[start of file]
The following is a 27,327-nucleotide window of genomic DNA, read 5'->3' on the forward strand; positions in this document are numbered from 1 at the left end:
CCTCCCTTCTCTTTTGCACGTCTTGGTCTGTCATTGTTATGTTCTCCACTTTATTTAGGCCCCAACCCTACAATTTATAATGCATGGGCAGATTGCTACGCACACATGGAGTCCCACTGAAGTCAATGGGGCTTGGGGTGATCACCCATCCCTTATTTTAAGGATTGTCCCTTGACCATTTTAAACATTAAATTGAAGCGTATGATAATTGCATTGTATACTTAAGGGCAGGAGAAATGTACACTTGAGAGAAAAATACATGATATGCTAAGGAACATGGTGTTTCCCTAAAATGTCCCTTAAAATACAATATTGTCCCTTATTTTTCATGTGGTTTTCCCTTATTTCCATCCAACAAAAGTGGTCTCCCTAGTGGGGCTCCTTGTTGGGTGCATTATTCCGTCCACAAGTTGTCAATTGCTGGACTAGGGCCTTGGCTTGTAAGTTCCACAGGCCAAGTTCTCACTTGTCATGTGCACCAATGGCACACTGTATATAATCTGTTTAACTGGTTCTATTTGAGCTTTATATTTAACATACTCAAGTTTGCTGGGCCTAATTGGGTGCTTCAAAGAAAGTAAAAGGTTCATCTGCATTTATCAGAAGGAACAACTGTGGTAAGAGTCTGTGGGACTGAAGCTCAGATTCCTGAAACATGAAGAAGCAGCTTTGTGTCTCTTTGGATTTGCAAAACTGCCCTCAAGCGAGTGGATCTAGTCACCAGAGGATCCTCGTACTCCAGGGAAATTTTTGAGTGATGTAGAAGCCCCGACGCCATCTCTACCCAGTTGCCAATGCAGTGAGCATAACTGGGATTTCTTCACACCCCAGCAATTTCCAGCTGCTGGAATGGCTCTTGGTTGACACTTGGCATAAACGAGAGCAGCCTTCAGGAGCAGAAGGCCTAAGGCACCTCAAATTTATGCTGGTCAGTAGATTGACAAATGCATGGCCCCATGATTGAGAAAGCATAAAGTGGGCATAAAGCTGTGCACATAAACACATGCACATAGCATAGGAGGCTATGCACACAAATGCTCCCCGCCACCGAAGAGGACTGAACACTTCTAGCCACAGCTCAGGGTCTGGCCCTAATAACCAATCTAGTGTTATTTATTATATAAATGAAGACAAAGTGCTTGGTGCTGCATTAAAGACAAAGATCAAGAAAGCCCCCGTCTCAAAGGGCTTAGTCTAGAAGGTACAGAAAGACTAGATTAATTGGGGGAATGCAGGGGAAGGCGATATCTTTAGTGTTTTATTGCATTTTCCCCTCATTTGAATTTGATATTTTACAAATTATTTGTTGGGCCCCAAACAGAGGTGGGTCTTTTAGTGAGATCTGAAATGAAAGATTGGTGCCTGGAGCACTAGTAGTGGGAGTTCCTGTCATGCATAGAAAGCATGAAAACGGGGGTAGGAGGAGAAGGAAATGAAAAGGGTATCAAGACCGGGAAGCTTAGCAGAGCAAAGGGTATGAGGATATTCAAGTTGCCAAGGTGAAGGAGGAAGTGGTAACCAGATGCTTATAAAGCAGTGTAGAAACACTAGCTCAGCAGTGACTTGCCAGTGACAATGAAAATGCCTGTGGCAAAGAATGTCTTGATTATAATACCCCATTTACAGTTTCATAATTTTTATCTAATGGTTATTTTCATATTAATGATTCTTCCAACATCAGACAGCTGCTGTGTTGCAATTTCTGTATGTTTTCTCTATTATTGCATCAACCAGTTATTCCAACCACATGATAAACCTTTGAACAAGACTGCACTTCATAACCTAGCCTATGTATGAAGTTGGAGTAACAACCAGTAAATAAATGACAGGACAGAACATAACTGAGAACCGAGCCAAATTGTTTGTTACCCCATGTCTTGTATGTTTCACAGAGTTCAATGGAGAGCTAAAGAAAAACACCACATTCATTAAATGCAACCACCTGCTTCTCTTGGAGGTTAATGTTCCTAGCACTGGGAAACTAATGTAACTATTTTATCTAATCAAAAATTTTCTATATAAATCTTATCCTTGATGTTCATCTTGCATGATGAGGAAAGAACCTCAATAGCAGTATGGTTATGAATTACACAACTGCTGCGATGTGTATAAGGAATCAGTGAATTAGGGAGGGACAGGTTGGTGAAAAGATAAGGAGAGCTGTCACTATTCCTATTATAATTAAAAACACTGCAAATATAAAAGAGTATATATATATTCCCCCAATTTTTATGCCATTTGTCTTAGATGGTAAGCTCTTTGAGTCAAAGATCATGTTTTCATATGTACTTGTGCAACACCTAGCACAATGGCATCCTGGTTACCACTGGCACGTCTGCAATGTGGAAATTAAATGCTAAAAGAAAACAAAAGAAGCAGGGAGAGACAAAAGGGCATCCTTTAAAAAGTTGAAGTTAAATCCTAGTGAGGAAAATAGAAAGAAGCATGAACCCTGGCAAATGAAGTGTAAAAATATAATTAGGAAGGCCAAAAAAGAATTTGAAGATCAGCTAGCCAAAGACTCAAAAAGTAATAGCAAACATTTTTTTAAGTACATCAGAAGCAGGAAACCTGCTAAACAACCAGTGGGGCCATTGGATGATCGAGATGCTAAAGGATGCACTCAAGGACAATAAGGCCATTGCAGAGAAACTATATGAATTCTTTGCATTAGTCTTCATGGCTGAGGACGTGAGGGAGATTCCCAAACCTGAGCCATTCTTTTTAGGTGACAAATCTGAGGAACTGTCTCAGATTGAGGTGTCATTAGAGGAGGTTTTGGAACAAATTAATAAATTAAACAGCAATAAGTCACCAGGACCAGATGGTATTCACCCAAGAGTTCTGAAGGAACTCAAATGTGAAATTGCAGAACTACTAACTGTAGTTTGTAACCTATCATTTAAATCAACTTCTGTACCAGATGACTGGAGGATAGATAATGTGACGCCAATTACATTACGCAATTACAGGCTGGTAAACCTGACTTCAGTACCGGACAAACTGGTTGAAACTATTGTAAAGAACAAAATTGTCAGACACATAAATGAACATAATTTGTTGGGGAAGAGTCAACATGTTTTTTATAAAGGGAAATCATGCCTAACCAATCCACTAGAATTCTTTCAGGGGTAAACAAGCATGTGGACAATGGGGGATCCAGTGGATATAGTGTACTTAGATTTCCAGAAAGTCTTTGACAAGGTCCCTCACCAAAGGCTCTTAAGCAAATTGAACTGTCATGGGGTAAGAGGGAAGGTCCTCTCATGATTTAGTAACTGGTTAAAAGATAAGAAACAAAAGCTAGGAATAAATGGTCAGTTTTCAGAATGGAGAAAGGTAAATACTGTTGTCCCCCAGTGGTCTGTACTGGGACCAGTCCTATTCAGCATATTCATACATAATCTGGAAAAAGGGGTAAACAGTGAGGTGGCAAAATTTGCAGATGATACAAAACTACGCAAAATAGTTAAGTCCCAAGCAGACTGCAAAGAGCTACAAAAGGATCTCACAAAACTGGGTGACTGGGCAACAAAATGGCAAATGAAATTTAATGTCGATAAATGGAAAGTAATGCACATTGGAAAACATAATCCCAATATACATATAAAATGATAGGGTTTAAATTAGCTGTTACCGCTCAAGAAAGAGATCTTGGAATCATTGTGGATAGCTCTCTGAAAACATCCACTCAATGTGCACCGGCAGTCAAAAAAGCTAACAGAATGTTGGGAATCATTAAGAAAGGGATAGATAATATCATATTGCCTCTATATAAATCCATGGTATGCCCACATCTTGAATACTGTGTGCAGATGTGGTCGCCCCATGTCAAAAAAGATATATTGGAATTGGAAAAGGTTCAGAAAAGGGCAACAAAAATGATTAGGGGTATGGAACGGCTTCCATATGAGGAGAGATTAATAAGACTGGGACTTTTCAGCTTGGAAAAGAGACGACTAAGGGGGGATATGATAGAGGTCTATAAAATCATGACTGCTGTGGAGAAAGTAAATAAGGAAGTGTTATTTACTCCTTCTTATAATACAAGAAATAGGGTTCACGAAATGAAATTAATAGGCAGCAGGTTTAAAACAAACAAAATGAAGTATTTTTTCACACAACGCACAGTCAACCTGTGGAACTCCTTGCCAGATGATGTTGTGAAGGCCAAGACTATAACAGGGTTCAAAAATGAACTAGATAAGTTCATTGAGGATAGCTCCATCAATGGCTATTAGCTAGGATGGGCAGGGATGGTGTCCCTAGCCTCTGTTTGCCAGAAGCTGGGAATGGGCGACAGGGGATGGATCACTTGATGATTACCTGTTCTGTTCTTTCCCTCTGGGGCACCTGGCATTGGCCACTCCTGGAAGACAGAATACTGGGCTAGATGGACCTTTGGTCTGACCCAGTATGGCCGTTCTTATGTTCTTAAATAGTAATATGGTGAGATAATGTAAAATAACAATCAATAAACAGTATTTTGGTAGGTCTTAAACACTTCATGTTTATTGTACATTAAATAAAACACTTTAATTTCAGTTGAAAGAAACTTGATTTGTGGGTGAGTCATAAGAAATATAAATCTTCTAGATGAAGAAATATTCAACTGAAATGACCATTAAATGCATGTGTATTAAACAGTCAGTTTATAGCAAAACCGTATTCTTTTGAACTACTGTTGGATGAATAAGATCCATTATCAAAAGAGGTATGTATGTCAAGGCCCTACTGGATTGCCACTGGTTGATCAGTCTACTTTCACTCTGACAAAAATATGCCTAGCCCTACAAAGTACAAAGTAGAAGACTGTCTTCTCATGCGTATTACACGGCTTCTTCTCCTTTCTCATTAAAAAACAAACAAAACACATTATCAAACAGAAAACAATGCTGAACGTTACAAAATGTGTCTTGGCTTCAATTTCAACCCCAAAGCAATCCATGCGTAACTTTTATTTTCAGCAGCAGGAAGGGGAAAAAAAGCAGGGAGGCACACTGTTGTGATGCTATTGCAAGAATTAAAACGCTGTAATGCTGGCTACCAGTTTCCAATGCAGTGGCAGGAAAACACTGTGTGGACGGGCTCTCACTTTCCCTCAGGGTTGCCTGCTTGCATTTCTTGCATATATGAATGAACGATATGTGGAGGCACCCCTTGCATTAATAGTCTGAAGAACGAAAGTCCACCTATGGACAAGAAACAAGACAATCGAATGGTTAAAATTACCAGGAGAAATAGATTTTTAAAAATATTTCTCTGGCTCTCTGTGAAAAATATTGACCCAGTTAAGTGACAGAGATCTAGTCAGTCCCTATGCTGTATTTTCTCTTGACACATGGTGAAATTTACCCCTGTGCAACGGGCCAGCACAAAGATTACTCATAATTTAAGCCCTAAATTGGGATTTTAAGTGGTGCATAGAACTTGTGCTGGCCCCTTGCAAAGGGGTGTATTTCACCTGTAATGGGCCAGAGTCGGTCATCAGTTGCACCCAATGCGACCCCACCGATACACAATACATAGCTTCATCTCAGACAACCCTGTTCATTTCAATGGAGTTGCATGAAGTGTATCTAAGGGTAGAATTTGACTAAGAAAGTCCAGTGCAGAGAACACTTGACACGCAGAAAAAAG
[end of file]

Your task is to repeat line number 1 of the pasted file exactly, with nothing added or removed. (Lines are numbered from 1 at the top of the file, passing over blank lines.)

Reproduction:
The following is a 27,327-nucleotide window of genomic DNA, read 5'->3' on the forward strand; positions in this document are numbered from 1 at the left end: